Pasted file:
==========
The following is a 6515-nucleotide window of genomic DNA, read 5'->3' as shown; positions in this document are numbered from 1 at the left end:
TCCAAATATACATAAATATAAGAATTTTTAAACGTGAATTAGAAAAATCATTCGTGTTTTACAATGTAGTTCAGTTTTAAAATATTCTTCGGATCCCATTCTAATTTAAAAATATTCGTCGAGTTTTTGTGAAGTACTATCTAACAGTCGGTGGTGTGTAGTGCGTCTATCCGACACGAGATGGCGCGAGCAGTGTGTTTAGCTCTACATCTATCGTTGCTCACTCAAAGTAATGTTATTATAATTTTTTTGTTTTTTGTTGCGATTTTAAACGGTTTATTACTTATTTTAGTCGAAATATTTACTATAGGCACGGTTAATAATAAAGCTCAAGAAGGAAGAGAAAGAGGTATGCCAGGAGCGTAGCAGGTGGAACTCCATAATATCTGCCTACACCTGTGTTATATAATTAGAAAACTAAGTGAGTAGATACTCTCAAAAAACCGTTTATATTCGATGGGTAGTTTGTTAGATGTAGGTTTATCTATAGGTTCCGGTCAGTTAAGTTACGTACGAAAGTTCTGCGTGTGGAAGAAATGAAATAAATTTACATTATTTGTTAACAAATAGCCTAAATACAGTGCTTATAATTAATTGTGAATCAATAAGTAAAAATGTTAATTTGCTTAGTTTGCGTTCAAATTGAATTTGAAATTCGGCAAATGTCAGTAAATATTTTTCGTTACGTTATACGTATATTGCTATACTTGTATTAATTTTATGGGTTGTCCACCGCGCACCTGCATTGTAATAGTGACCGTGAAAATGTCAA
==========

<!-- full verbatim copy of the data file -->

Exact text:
The following is a 6515-nucleotide window of genomic DNA, read 5'->3' as shown; positions in this document are numbered from 1 at the left end:
TCCAAATATACATAAATATAAGAATTTTTAAACGTGAATTAGAAAAATCATTCGTGTTTTACAATGTAGTTCAGTTTTAAAATATTCTTCGGATCCCATTCTAATTTAAAAATATTCGTCGAGTTTTTGTGAAGTACTATCTAACAGTCGGTGGTGTGTAGTGCGTCTATCCGACACGAGATGGCGCGAGCAGTGTGTTTAGCTCTACATCTATCGTTGCTCACTCAAAGTAATGTTATTATAATTTTTTTGTTTTTTGTTGCGATTTTAAACGGTTTATTACTTATTTTAGTCGAAATATTTACTATAGGCACGGTTAATAATAAAGCTCAAGAAGGAAGAGAAAGAGGTATGCCAGGAGCGTAGCAGGTGGAACTCCATAATATCTGCCTACACCTGTGTTATATAATTAGAAAACTAAGTGAGTAGATACTCTCAAAAAACCGTTTATATTCGATGGGTAGTTTGTTAGATGTAGGTTTATCTATAGGTTCCGGTCAGTTAAGTTACGTACGAAAGTTCTGCGTGTGGAAGAAATGAAATAAATTTACATTATTTGTTAACAAATAGCCTAAATACAGTGCTTATAATTAATTGTGAATCAATAAGTAAAAATGTTAATTTGCTTAGTTTGCGTTCAAATTGAATTTGAAATTCGGCAAATGTCAGTAAATATTTTTCGTTACGTTATACGTATATTGCTATACTTGTATTAATTTTATGGGTTGTCCACCGCGCACCTGCATTGTAATAGTGACCGTGAAAATGTCAA